# Computational problem - definition

How should I understand the definition of computational problem?

A computational problem is a mathematical object representing a collection of questions that computers might be able to solve. For example, the problem of factoring

"Given a positive integer n, find a nontrivial prime factor of n."

What is the mathematical object in the example above? Quoting Wikipedia again:

Commonly encountered mathematical objects include numbers, permutations, partitions, matrices, sets, functions, and relations.

So how can you 'represent' a collection of questions with numbers or permutations, matrices etc.? What is meant here is probably the following collection of sentences:

'find a nontrivial prime factor of 1', 'find a nontrivial prime factor of 2' and so on...

But the thing is - these sentences are not mathematical objects.

A little further in the article it reads:

A computational problem can be viewed as an infinite collection of instances together with a solution for every instance.

which makes perfect sense, but I don't quite see the relationship with the first definition.

• Hint: get a textbook.
– Raphael
Oct 1 '15 at 16:04
• @Raphael which one do you recommend? Oct 1 '15 at 16:23
• I don't have experience with English textbooks on computability, sorry. You can check syllabus of introductory university courses.
– Raphael
Oct 1 '15 at 19:56
• Sorry, but the answers like "get a textbook" are so unhelpful. Why is it always so elitist in math communities?
– avf
Apr 27 '20 at 6:56

But the thing is - these sentences are not mathematical objects.

Yes, they are. A set of sentences can be a mathematical object. Just about anything can be a mathematical object.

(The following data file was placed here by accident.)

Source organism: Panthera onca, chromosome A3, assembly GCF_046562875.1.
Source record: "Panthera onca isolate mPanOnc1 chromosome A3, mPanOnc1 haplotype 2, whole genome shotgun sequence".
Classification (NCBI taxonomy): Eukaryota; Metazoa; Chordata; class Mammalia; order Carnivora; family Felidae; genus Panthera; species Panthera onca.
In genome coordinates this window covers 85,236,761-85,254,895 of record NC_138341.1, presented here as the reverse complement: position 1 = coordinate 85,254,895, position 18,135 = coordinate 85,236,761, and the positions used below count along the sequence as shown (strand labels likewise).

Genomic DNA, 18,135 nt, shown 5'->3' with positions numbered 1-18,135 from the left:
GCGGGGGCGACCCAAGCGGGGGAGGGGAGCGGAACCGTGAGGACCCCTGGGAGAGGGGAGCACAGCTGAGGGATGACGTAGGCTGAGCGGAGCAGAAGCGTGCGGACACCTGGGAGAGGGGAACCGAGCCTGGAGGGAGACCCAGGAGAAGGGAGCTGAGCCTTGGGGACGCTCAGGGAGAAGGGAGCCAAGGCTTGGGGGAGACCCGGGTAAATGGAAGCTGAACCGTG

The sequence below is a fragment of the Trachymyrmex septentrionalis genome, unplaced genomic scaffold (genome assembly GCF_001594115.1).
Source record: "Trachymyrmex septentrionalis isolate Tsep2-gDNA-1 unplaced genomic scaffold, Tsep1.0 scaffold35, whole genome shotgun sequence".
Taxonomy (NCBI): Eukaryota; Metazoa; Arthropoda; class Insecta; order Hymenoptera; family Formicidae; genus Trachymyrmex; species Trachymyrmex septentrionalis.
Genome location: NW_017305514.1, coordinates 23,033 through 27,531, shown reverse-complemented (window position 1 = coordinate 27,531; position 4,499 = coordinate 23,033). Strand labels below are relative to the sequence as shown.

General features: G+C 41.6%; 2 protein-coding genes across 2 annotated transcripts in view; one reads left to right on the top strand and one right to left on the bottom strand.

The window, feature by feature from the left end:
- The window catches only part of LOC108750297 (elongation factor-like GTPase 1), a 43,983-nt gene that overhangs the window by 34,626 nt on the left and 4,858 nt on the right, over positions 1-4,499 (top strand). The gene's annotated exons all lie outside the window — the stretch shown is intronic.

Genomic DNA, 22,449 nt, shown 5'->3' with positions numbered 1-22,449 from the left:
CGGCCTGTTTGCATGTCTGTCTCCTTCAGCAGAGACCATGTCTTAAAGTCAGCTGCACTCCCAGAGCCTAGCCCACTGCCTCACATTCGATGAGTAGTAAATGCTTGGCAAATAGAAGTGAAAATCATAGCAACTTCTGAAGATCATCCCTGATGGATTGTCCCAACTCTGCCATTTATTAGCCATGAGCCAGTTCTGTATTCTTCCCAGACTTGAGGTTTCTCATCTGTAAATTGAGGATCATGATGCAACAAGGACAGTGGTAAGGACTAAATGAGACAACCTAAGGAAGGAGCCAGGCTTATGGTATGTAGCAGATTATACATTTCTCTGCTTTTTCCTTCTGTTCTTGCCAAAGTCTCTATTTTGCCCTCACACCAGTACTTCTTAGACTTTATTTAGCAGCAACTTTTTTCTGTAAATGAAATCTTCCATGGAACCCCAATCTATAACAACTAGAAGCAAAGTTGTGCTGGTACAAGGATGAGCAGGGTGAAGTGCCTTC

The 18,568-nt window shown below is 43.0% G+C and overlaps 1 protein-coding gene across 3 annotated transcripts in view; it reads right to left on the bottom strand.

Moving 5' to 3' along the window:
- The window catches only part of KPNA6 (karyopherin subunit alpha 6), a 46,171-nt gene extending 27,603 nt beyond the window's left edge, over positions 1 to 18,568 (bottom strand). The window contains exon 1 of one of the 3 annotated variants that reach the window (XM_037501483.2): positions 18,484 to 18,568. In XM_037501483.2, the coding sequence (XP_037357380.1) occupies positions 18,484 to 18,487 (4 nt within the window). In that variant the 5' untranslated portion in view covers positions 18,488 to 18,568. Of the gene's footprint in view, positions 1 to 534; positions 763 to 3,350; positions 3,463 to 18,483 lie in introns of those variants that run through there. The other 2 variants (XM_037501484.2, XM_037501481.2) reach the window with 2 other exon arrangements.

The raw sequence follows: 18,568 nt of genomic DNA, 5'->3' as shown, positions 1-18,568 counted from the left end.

A computational problem can be viewed as an infinite collection of instances together with a solution for every instance.

[...] but I don't quite see the relationship with the first definition

Well, "an infinite collection of instances together with a solution for every instance" is a mathematical object (representing a collection of questions that computers might be able to solve).

The mathematical object is "a collection of questions". A "collection" is another word for a "set". You listed sets as one kind of mathematical object.

The connection between the two definitions is: each instance represents a slightly different question that a computer might be able to solve. So, you have one instance per question.

A sentence can be a mathematical object, but it isn't very helpful in your case. One way to approach the answer would be to analytically decompose the problem into simple and familiar mathematical objects and then to build a more complex mathematical object representing your problem. So:

"Given a positive integer n, find a nontrivial prime factor of n."

1. You can salvage $n$ - a familiar mathematical object, an integer.
2. Investigating further, you can salvage $p$ - a prime factor of $n$.
3. The question establishes a relation between $n$ and $p$, restated using Greek and Hebrew of mathematics: $R = \{(n, p) \;|\; \forall q \in (\mathbb{N} \setminus \{1, p\}): (p \div q) \not \in \mathbb{N} \land \exists m \in \mathbb{N}: p \cdot m = n \}$, which is a relation, a familiar mathematical object, further written as $n R p$.
4. Now it's time to state the problem. For example, you could use the language of first order logic to formulate it: $p \impliedby n R p$. The logical interpretation of such formula is "if $p$ is a non-trivial prime factor of $n$, then $p$. Computational interpretation of this formula is "find all $p$ which are non-trivial factors of $n$".
5. Finally, you can go one step further and implement it in a programming language, for example, in Prolog:

prime_factor_of_n(P, N) :- M in 2..N, P is N / M, prime(P).